W3C home > Mailing lists > Public > public-html-xml@w3.org > January 2011

Re: Use cases

From: Sam Ruby <rubys@intertwingly.net>
Date: Wed, 05 Jan 2011 09:26:24 -0500
Message-ID: <4D247F90.2070003@intertwingly.net>
To: Anne van Kesteren <annevk@opera.com>
CC: public-html-xml@w3.org, Henri Sivonen <hsivonen@iki.fi>
On 01/05/2011 08:31 AM, Anne van Kesteren wrote:
> On Wed, 05 Jan 2011 13:15:20 +0100, Sam Ruby <rubys@intertwingly.net>
> wrote:
>> Meanwhile, there is clear value in degrading gracefully by serving the
>> same content as text/html to clients that don't support
>> application/xhtml+xml, even if such clients don't get the benefit of
>> the full functionality.
> But soon all browsers will support XHTML.

Define "soon".  Define "all".  Heck, define "browser" as the use cases I 
proposed[1] deal with feed readers.  Many of which attack HTML with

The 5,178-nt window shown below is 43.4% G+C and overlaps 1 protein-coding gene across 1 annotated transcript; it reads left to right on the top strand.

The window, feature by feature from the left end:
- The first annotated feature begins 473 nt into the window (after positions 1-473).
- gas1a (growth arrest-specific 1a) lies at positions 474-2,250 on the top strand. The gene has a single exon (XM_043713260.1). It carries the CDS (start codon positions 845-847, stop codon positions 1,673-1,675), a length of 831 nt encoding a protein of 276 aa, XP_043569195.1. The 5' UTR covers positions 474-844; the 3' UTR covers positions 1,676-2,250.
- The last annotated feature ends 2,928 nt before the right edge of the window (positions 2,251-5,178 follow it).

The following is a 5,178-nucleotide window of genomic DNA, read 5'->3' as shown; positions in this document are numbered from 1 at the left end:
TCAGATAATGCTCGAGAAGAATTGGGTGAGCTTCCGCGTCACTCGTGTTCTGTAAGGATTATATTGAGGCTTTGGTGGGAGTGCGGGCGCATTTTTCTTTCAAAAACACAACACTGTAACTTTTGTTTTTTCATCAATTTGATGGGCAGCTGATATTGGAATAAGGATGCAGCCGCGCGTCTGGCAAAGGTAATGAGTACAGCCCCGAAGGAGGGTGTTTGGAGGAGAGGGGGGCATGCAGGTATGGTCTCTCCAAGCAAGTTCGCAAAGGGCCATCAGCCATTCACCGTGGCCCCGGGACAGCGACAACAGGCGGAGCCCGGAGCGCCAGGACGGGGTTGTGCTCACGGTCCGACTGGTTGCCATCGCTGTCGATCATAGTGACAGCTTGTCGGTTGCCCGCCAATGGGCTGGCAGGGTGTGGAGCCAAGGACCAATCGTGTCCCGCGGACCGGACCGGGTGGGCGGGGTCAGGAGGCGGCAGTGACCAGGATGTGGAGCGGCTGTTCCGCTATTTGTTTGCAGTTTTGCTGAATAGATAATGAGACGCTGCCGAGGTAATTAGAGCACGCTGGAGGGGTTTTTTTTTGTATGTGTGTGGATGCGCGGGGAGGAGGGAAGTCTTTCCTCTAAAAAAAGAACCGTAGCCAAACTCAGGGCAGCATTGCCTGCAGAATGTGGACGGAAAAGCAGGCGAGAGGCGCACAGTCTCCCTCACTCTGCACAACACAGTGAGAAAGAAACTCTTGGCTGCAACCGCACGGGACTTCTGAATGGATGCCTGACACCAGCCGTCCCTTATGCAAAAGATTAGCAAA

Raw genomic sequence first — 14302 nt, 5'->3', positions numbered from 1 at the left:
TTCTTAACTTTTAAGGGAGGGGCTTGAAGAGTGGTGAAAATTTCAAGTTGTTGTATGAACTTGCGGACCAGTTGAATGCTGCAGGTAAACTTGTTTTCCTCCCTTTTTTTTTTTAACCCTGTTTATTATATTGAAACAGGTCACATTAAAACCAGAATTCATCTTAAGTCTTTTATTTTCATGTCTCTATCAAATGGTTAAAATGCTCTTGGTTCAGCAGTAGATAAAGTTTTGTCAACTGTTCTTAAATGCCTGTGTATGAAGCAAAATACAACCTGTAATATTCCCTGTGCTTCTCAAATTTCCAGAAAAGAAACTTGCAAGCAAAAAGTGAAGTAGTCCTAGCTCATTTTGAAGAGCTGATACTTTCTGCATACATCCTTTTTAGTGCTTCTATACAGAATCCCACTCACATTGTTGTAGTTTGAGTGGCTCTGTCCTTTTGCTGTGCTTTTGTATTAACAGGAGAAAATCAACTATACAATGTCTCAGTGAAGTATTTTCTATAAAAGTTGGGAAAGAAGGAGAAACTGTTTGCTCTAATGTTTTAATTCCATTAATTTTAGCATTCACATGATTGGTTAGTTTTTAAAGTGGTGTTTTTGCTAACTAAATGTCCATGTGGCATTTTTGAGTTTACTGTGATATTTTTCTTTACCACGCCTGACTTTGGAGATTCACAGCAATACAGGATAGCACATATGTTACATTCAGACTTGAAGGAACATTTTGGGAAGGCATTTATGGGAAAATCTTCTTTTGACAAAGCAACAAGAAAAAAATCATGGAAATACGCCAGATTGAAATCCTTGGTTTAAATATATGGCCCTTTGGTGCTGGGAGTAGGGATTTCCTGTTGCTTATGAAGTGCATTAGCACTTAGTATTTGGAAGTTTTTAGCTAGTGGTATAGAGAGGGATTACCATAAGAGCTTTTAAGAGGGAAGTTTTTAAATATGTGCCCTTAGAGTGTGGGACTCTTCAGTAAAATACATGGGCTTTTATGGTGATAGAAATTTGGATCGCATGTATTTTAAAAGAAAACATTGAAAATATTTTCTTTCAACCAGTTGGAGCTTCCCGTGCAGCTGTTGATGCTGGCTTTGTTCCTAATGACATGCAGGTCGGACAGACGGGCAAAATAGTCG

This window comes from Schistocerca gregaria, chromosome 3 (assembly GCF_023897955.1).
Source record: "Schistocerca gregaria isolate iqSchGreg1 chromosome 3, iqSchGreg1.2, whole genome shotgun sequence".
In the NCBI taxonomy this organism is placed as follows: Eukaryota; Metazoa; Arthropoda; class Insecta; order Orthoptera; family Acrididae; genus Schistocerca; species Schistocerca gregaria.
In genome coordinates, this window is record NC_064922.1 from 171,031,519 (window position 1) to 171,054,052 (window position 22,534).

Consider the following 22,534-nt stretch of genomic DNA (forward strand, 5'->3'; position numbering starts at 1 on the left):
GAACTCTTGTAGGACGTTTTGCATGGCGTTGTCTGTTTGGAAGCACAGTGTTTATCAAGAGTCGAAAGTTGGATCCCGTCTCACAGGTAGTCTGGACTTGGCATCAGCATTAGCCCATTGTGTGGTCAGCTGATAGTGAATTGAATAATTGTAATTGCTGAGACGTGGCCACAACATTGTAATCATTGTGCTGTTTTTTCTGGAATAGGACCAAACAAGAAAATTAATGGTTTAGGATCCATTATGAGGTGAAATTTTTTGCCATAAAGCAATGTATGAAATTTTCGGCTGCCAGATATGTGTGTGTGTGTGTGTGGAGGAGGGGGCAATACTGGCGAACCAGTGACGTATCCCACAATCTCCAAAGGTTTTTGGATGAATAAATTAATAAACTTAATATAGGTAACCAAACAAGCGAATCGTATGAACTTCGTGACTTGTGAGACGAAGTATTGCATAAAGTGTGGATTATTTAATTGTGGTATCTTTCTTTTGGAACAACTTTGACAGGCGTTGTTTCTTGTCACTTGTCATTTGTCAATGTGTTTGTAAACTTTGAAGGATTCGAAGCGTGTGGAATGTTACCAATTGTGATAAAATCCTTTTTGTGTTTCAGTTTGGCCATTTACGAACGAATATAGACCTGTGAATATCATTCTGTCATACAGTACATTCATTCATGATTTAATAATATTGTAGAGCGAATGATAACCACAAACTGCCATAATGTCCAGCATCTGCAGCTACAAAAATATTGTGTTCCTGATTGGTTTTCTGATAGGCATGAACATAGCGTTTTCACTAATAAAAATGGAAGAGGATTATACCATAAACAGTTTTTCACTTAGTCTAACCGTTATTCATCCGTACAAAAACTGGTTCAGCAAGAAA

regular expressions.  Including, embarrassingly enough, one of the very 
libraries that Planet Venus depends on[2].

> Internet Explorer not supporting XHTML was a problem for people wishing
> to use XHTML. But that is being solved. What other problem is there? (I
> would say, that XHTML is too hard, but that is not being debated.)

I don't recommend to people that they serve XHTML unless they have a 
compelling reason to do so; but for those that do, I recommend 
constructing the XHTML in such a way that it can be parsed correctly as 
HTML unless there is a compelling reason not to.

I've given my reason in the form of a use case.  One that I will point 
out is not atypical or hypothetical.  Can either you or Henri give any 
rationale for your pushing back on this?

- Sam Ruby

[1] http://lists.w3.org/Archives/Public/public-html-xml/2011Jan/0025.html
[2] http://intertwingly.net/blog/2010/12/30/Dealing-with-HTML-in-Feeds
Received on Wednesday, 5 January 2011 14:41:09 UTC

This archive was generated by hypermail 2.3.1 : Tuesday, 6 January 2015 19:58:27 UTC